A peer-to-peer revolution is sweeping society and consumers, including budget-savvy grey nomads, look set to be major beneficiaries.
A new study from World Travel Market and Euromonitor International has concluded that the trend of ‘normal’ people communicating with, and helping out, their peers will accelerate rapidly.
The evidence is everywhere. Websites are emerging that pair travellers with home cooks at holiday destinations leaving restaurants counting the cost; online ride share services are upsetting cabbies; and sites that allow travellers to stay in other’s private home have long been hitting the hostel and hotel sector. Now, it seems the caravanning and motorhoming fraternity is to have its horizons expanded.
There has been a noticeable trend towards private landholders offering grey nomads access to basic camping facilities for little or no cost. In some instances this option is offered by land-owning, part-time grey nomads wishing to help out fellow travellers.
Another emerging trend is for caravan or motorhome owners to offer a loan of their rig to overseas or interstate visitors. This is a potential moneyspinner for grey nomads who are taking a break and whose rig is parked idly in a driveway.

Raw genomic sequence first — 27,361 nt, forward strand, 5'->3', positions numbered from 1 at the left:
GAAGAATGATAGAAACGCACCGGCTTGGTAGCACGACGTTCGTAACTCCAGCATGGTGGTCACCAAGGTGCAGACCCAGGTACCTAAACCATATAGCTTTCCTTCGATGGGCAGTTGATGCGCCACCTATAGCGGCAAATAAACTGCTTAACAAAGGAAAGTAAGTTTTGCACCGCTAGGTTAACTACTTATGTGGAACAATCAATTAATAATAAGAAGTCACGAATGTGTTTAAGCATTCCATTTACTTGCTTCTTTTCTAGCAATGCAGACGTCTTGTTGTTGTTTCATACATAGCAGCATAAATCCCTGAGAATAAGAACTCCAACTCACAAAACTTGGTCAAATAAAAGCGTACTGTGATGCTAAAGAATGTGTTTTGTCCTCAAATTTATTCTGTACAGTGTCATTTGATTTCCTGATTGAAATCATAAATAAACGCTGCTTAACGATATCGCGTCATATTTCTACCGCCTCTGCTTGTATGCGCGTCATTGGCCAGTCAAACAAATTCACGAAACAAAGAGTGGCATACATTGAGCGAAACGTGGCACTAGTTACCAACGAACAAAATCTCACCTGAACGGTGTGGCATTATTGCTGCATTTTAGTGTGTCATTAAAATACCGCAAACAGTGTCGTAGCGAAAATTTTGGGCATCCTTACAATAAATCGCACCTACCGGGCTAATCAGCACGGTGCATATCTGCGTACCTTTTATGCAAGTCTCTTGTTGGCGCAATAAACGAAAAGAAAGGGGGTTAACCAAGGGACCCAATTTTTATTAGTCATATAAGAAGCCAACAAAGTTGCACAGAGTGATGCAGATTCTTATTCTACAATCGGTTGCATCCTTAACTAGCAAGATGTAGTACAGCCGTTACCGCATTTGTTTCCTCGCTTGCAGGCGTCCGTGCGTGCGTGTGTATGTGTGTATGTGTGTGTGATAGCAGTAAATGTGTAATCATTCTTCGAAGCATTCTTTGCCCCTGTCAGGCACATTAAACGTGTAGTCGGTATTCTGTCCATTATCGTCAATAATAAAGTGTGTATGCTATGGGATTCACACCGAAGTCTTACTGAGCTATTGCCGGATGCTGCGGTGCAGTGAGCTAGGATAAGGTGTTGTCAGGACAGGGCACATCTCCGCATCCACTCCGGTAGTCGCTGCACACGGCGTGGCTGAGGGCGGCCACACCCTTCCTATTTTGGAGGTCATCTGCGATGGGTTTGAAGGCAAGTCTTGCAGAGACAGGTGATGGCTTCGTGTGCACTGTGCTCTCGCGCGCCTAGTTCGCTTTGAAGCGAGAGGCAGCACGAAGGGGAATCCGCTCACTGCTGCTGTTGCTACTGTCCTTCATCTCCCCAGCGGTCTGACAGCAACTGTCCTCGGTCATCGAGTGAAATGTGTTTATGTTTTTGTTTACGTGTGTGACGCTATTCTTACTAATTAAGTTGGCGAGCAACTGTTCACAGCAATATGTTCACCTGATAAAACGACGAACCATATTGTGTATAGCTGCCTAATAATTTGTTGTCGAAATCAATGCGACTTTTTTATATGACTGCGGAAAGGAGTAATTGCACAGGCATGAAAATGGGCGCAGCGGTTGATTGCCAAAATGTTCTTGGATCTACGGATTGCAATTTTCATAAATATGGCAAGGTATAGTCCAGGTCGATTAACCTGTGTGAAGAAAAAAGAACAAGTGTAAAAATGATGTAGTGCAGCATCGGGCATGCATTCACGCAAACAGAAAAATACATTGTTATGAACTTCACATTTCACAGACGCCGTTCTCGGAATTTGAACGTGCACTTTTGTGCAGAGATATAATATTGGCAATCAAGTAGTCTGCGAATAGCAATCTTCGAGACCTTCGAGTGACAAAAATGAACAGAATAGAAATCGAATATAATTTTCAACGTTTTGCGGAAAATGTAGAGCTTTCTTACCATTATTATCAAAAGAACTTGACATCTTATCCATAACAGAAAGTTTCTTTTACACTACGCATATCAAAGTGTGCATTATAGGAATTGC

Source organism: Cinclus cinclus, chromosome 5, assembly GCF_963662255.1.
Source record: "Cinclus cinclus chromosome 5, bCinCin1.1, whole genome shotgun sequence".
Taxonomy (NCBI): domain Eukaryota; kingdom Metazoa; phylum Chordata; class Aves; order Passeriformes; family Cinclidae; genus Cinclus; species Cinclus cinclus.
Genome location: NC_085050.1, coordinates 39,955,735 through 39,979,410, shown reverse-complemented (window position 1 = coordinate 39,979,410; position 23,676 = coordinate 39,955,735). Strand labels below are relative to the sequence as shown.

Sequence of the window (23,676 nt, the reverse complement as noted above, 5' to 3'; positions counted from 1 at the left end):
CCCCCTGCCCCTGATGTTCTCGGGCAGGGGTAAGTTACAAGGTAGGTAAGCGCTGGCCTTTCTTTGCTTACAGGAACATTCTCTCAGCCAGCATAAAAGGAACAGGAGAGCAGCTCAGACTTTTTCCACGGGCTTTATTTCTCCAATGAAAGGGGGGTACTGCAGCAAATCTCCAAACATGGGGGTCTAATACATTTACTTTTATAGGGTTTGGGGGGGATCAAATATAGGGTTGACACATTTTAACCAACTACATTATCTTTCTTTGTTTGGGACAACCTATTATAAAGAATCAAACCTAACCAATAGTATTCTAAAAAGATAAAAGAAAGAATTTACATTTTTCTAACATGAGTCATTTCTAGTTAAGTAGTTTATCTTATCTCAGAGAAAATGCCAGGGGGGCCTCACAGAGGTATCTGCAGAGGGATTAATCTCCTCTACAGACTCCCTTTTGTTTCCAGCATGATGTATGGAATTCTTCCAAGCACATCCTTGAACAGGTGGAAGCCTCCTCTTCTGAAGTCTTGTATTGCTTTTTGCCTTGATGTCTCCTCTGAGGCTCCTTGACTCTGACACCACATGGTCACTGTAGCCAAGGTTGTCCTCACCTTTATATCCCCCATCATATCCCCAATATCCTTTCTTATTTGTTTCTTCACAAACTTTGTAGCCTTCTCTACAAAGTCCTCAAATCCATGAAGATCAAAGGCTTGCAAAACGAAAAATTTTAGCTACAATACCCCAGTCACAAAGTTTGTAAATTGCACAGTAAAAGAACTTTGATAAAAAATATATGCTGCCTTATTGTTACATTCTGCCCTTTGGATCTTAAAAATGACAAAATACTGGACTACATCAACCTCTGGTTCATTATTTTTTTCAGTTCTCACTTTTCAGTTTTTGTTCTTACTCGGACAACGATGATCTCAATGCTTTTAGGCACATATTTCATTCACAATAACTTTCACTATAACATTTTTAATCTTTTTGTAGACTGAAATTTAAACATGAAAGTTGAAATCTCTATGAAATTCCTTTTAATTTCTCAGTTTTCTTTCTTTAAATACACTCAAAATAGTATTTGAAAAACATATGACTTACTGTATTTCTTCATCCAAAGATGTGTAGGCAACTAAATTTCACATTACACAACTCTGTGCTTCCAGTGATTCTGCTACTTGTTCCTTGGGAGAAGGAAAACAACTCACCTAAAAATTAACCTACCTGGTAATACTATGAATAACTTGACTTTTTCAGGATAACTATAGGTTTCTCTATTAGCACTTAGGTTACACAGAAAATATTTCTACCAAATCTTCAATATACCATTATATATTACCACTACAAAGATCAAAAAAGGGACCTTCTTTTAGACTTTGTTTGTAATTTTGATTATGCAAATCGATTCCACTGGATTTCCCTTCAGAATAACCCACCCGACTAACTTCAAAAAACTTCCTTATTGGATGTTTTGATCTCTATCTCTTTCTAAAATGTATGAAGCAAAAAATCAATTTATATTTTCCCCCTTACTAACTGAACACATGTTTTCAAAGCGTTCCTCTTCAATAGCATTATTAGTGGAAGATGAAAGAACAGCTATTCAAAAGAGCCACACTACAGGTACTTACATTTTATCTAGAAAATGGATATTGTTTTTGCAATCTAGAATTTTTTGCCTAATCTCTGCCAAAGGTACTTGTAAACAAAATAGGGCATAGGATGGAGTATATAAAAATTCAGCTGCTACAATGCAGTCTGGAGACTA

Of course, none of this is likely to go down well with caravan parks or vehicle hire companies. And they will not be the only traditional businesses upset by the peer-to-peer phenomenon. The annual global survey of World Travel Market exhibitors and buyers found that 19% of businesses polled had been affected by the emergence of peer-to-peer websites, with 78% expressing concern about the trend.
“These findings are a real eye-opener,” said World Travel Market Senior Director, Simon Press. “Those businesses which are competing with peer-to-peer need to have a strategy in place”.
Despite concerns in some quarters about security and safety surrounding aspects of peer-to-peer services, satisfaction levels are high, with 86% of people who have tried it likely to do so again.
For grey nomads, the peer to-peer concept most likely to appeal is the ability to camp on private land. Council regulations relating to the practice apparently vary widely across the country but some local authorities do see potential benefits.
In the New South Wales town of Coffs Harbour, for example, there has been a push to get campers off public beachside reserves. However, the mayor Denise Knight says she has no problem with free campers staying on private property, as long as they can do so legally and have the landholders’ permission.